The cake was polished off quickly, delighted customers congratulating Stella on her birthday, and Zoe on her lovely cake.
The door of the cafe suddenly opened and a woman entered wearing tall black pumps adorned with silver spikes, a long black trench coat and faux alligator skin pants. Her hair was dyed so blonde it looked as if she had been sitting in the sun far too long. She walked over to the counter with a click in her step as her heels hit the hardwood.
"A caramel latte. Extra hot but not too hot. Make it soy and make it quick." Texting as she spoke.
A minute later Stella handed her the hot drink, "Will that be all?"
Taking a sip the lady exclaimed,
"This isn't what I asked for."
"It's a caramel latte just like you asked for. Extra hot but not too hot and made with soy," Stella replied.
"Well I want a new one. Make it quick."
Stella sighed, her patience wearing thin as she handed the lady a new drink.
"Still not as good as Starbucks, but it will have to do," the lady pouted reaching for her wallet.
"Now will that be all?" Stella sighed. Comparing Starbucks to her cafe was like comparing a crow to a chickadee. A nuisance who steals all your food. Or business in this case.
"What's that?" The lady said pointing a perfectly manicured finger to the cake.
"Gingerbread cake, my daughter made it for my birthday. Would you like a piece?"
"Is it dairy free?"
"No I'm afraid its not."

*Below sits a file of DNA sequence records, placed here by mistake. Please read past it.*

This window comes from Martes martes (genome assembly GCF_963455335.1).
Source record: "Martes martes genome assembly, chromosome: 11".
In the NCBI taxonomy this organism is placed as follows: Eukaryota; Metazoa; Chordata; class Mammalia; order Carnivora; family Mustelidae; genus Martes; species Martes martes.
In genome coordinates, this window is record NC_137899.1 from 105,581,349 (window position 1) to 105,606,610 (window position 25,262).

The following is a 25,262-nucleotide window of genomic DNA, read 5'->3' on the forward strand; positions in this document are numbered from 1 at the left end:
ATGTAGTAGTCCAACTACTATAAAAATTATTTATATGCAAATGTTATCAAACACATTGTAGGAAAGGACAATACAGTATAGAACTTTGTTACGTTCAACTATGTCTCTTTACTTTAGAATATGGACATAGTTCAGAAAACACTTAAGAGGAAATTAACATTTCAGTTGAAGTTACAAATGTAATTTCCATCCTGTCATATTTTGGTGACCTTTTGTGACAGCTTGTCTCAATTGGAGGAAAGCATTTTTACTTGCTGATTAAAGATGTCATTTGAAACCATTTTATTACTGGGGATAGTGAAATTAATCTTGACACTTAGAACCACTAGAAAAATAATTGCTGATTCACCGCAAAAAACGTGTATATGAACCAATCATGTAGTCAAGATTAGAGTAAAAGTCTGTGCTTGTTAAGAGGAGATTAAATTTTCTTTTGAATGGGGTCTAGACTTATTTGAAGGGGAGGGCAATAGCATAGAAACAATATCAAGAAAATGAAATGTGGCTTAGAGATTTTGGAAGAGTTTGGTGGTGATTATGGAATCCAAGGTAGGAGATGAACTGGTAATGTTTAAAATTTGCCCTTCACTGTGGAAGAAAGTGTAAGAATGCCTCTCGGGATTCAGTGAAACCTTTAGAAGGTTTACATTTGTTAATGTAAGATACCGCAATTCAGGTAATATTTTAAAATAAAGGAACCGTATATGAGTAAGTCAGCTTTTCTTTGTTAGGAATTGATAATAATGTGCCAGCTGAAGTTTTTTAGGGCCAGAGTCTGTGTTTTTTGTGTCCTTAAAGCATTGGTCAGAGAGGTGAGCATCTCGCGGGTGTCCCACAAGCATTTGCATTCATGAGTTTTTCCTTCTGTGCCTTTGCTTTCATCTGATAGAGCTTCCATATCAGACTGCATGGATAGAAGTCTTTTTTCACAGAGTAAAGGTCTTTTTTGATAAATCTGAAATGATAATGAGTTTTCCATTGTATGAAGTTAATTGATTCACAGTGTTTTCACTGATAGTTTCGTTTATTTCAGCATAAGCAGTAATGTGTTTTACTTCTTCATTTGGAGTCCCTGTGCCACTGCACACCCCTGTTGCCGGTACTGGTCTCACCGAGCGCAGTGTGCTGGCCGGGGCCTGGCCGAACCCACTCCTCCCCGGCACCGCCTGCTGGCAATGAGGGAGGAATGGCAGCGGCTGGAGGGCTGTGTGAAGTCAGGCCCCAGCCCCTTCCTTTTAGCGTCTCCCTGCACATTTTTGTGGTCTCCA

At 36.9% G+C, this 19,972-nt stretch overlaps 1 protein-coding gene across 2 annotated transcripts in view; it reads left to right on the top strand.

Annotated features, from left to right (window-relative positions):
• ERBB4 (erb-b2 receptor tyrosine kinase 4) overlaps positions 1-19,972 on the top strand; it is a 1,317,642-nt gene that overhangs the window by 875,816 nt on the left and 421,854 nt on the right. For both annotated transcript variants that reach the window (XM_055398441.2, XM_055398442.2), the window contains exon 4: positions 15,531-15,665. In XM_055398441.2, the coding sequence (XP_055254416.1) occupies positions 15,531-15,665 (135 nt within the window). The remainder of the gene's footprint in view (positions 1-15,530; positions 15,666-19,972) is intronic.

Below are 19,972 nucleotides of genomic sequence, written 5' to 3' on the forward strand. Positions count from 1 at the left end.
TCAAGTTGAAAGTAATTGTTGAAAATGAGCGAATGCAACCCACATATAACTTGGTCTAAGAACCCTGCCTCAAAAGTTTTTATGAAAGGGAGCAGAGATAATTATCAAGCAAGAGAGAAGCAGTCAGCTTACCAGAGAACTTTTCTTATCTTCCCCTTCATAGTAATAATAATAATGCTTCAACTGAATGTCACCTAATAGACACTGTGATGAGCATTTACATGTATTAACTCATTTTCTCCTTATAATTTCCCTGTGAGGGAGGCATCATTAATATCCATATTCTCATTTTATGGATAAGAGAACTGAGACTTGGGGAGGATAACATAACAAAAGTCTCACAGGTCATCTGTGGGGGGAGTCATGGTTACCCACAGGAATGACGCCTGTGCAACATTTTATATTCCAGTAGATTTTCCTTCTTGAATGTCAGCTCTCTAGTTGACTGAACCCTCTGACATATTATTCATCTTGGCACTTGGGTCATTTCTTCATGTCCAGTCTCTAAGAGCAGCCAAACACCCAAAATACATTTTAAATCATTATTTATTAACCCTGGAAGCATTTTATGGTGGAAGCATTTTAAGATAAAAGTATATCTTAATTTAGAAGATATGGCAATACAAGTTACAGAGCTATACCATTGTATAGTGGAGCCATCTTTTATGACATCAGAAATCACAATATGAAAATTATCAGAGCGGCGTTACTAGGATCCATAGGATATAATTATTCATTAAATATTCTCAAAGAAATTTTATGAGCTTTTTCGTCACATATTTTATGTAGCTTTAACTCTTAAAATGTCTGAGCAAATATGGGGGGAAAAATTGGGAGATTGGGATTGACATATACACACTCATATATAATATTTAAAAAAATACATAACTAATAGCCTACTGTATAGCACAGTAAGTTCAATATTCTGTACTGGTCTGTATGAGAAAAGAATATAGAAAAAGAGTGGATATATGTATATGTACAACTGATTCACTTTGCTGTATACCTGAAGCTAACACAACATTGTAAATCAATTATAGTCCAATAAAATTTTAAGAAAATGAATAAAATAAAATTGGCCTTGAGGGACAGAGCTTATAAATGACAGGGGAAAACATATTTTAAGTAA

"You're daughter made it did she?"
"Yes, but she's quite a good baker and she,"
"Fine then. Make it quick, I'm a busy gal." interrupted the lady, still looking at her phone.
Stella nervously handed her the cake, praying she wouldn't complain, and secretly that she'd leave soon.
Grabbing the fork and taking a bite the lady smiled,
"Now this is much better than Starbucks. This snow however, is not. I'm sure glad I'm going to Maui this Christmas."
With a click of her heels the lady was gone, and Stella chuckled shaking her head.
"Mom! She liked my cake!" Zoe said, mouth agape.
"Yes. Yes she did."
Gingerbread Icebox Cake -adapted from Martha Stewart
1 recipe Molasses-Gingerbread dough (below)
3 cups heavy cream
1/4 cup confectioner's sugar
1 teaspoon pure vanilla extract.
1. Preheat oven to 350 degrees. On a generously floured piece of parchment, roll dough quite thinly. Brush off excess flour.
2. Using a 2 3/8 inch flutted cutter, cut out at least 42 cookies. Transfer to parchment-lined baking sheets.
3. Bake cookies for 5 minutes. Remove from oven, and tap them firmly on counter to flatten cookies.
Return to oven, rotating sheets, and bake until cookies are set and edges have darkened, about 5 minutes. Let cool on wire racks.
4. Beat cream, sugar, and vanilla just until stiff peaks form. Arrange 7 cookies in a circle on a cake stand or serving plate (cookies should be touching one another). Place 1 cookie in the center. Carefully spread a layer of whipped cream evenly over the cookies, leaving a bit of a cookie border. Repeat making 5 more layers each of cookies and whipped cream. Refrigerate at least 1 hour or overnight before serving. (The cookies will be softened enough to slice through like cake)
2 3/4 cups of all-purpose flour
1/2 tsp baking soda
3/4 tsp salt
2 tsp ground ginger
2 tsp ground cinnamon
3/4 tsp ground cloves
1/2 teaspoon ground nutmeg
1/2 cup unsalted butter, room temperature
1/2 cup packed brown sugar
1 large egg
3/4 cup unsulfured molasses
1. Whisk together flour, baking soda, salt and spices in a medium bowl.
2. Beat butter and sugar with a mixer on medium-high speed until fluffy. Add eggs, and beat well. Add molasses, and reduce speed to low. Gradually add the flour mixture, and beat til just combined.
3. Divide dough into 2 portions and wrap each in plastic. Refrigerate 1 hour.
*Tip: Making the cookies the day before, and assembling cake the day after makes this delicious cake a lot easier!
Written by Emma, photo by Rebecca